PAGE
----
BENGALURU - Asian rice exporting hubs saw tepid activity this week, with prices for the staple from top exporter India dipping on lower demand, while Bangladesh mulled a review of its ban on exports of the grain.
India's 5 percent broken parboiled variety was quoted around $377-$380 per tonne, down from last week's $387-$390.
Demand from African buyers was weak as they have ample inventories, said Nitin Gupta, vice president, rice business at Olam India.
Aggressive selling of old inventories by China at lower prices has also weighing on prices, he added.
The country's rice exports for April-February dropped 9.4 percent from a year earlier to 10.57 million tonnes, as leading buyer Bangladesh trimmed its purchases due to a bumper local harvest, a government body said.
On Thursday, Bangladesh's commerce minister said a long-standing ban on rice exports will be discussed after strong pleas from traders to lift the restriction.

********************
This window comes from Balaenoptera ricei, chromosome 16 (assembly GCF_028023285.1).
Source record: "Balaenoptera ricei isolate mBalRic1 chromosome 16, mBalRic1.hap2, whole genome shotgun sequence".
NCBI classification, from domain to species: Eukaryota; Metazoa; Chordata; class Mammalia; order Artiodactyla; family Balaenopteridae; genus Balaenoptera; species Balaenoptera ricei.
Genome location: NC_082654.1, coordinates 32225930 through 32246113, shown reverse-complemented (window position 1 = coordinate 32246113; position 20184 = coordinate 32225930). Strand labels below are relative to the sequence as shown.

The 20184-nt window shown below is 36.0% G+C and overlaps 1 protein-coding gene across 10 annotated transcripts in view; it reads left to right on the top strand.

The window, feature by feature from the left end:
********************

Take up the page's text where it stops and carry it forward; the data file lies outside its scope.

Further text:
"If we have surplus, we can allow rice exports," Tipu Munshi told reporters after a meeting with the rice traders association.
Bangladesh, traditionally the world's fourth biggest rice producer, banned overseas shipments of some common rice varieties in May 2008 following a spike in domestic prices. It banned all rice exports a year later.
In 2017, the country was forced to massively increase imports to shore up domestic reserves after floods wrought havoc on local crops and pushed domestic rice prices to record highs, but domestic stocks have since greatly improved.
In Thailand, the world's second-largest exporter, the benchmark 5-percent broken rice prices eased slightly to $393-$411 a tonne, free on board Bangkok, from $405-$410 last week.
"Overseas buyers have turned to rice from India and Vietnam because their prices have been more competitive compared to ours," a trader said.
However, concerns over domestic supply in the country have kept prices steady recently, traders said.
"The harvest of the last crop was completed last month and there is no new supply except unsold rice from the mills, this meant prices remain stable with a tendency to rise even though there is no demand," a Bangkok-based rice trader said.
Rates for Vietnam's 5 percent broken rice stood flat for a fifth week at $360 a tonne, as supply begins to wane, traders said.
However, prices were still at their highest since mid-January, with traders hoping for fresh demand from China.